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Tewksbury's Cheerleader Hat Kicking In

Jul 27, 2012  - Karin Helmstaedt

Canada’s Chef de Mission Mark Tewksbury spoke to Canadian press this morning at Canada House on Trafalgar Square - just metres away from the Olympic clock that was counting down the hours until the games open.

And if his skills as a motivational speaker are unquestioned, the Olympic gold medalist is now being tested almost hourly on political speak.

“Our goal is top 12 - it has been for the past couple of years. Nobody really has a crystal ball - we’ll just see how the competition unfolds," he told reporters who pushed for a prediction for Canada in the medal tables.

"Sport is sport, every Games is unique, the program changes a little bit from Games to Games so it’s really difficult to predict - we’ll see how the team will do - they’re going to give their everything,  they’re really ready to go and we’re excited to finally get down to the sport part of the Olympics."

And as for whether expectations had to be toned down at home for a summer games as opposed to winter after the huge success of Vancouver 2010, he said, "I think already that understanding that owning the podium in London is a top 12 as opposed to a top 3 - is trying to manage those expectations. Helping people to understand: 204 national Olympic committees, 26 sports with 39 disciplines...it's just a totally different kind of Olympic Games the summer vs. winter. It’s apples vs. oranges."

He also dodged - with a grin - the ticklish question as to whether he was concerned Canada may not have domestic broadcasting rights next time around in Rio in 2016. Not a comfortable plank to walk, admittedly, when your job is to be all about the good stuff.

So what does the job of Chef de Mission entail?

"Part leadership, part ambassador to promote sport to the public, part mentor, because the athletes have come to me to find out what I did, and what was the experience like, and part cheerleader. And right now the cheerleader hat, and the leader hat are probably the big two that kick in."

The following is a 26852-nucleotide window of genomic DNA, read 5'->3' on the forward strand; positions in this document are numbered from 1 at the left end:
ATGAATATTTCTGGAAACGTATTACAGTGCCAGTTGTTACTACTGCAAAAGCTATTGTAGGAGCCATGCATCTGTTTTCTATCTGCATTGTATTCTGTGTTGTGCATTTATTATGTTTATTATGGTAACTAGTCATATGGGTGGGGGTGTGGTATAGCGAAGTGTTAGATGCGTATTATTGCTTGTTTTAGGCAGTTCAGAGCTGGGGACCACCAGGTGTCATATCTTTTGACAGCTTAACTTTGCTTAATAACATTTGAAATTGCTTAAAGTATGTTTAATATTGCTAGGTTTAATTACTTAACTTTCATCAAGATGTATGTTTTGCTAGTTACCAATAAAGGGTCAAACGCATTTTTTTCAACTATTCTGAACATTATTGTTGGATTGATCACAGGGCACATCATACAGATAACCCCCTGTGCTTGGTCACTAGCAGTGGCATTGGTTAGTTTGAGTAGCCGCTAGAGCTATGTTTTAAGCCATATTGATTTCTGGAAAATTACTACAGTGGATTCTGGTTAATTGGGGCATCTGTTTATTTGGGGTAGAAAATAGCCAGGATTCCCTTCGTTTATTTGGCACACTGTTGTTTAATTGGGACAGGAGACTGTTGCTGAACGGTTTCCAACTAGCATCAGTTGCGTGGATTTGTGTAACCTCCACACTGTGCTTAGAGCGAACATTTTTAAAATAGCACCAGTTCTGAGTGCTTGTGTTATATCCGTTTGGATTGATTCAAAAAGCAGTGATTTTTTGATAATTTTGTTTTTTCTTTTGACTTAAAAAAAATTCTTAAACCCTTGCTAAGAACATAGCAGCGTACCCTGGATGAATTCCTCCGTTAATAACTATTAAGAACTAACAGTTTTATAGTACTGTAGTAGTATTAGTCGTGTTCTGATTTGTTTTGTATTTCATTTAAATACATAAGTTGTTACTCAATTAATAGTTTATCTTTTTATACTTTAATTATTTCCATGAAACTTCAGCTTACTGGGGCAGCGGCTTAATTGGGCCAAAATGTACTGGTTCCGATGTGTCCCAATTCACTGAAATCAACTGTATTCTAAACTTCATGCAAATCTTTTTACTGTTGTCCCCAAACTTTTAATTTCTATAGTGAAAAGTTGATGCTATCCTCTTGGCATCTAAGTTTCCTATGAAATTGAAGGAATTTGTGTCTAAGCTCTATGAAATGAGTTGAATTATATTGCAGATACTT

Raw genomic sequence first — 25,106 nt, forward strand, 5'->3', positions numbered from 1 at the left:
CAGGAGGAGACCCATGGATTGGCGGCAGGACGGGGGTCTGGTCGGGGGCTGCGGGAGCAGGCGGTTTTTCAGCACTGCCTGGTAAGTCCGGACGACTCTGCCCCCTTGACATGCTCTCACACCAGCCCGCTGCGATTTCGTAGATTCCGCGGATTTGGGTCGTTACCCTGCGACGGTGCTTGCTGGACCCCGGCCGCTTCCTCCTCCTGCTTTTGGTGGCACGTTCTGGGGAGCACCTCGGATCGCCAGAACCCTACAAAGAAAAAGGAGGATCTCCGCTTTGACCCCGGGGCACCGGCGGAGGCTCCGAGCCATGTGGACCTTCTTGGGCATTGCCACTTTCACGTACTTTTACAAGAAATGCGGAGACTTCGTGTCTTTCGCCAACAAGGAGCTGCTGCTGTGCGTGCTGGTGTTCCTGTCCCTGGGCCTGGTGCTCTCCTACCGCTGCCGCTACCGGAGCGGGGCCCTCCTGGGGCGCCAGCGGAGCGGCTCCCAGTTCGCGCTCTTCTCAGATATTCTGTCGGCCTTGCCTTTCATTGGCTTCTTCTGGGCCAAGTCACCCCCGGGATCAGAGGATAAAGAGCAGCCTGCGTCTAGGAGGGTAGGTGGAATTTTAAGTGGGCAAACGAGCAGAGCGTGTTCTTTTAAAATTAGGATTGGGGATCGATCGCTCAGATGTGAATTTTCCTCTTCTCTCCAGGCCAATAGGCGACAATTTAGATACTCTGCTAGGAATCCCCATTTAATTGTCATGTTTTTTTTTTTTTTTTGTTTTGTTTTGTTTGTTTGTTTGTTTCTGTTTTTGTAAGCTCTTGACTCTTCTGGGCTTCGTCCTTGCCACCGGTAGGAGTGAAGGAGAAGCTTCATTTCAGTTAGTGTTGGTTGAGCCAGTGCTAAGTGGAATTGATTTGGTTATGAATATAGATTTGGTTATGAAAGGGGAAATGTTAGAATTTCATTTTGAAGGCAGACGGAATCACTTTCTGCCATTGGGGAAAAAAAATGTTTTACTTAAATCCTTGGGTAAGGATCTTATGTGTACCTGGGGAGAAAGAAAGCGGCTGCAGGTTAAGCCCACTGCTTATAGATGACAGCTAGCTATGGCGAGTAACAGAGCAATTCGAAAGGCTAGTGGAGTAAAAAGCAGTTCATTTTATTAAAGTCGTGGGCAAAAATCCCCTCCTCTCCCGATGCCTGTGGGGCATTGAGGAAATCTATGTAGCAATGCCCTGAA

"I chose to come back to the Olympic movement at the team level. That's what really interests me. I've never lost that connection to the athletes and the coaches, to that piece of the sport system, so it's really appropriate that that's where I am."

And how does this experience compare to that of being an athlete?

"You know, I thought being an athlete, being a gold medalist, would be the best Olympic experience ever. But I love, love, LOVE being Chef de Mission! It is so amazing - it’s like every day is the Olympics for me this time - it’s not that intense, one moment to perform. Instead it’s like, wow, I get to soak up every moment - and make every athlete feel welcome. It's brought me back to what the Olympics are about which is the athletes and the team, and it's so great to be at the front of that."

Have the athletes been looking to him as a mentor?

"My biggest pride of being chef de Mission has been the accessibility, and I think credibility that I’ve given to the athletes. Just last night I spent an hour in the athletes lounge. Typically coaches and mission staff aren’t always allowed in that space, but they said come on, bring in Mark, he’s one of us - and I just hung out - there were some fencers and women basketball players - just relaxing and enjoying getting to know each other. My goal as chef - of course there’s a performance goal, and that’s what everyone is focusing on - but my focus right now is how can I make sure that these Olympians - some of whom are first-time Olympians - have the best experience that they’re going to take for the rest of their lives."

And how many sports will he take in?

"I’m really sport priority. There are so many thing that go on at an Olympic Games I could probably spend the next 17 days just going to receptions but I really wanted a sport priority. So I’m out of the gate - I think I’m going to women’s soccer tomorrow - that’s where I’ll start the Olympic Games. But yes, I have a three- or four-sport-a-day program for the next 16 days."

A busy schedule indeed, one that will include the finals of the women's 100 backstroke and also his own 20th Olympic anniversary - which he says he'll be celebrating privately in London.

And with 26 sports on his plate, any message to the Canadian swimmers?

"I don't have a particular message to them, but it's great to see - 2004 we had a difficult Games as a swimming team - but in 2008 it turned the corner with Ryan Cochrane winning a bronze medal. I let the actions of Ryan and Brent Hayden speak for themselves, and I can see that when you've seen someone of your generation - as we knew in Canada back in the 80s watching Alex (Baumann) and Victor (Davis) - win medals - it demystifies it. It helps you see that, hey, I can do that. So I think it's great that Ryan is here and in his own quiet way providing some great leadership."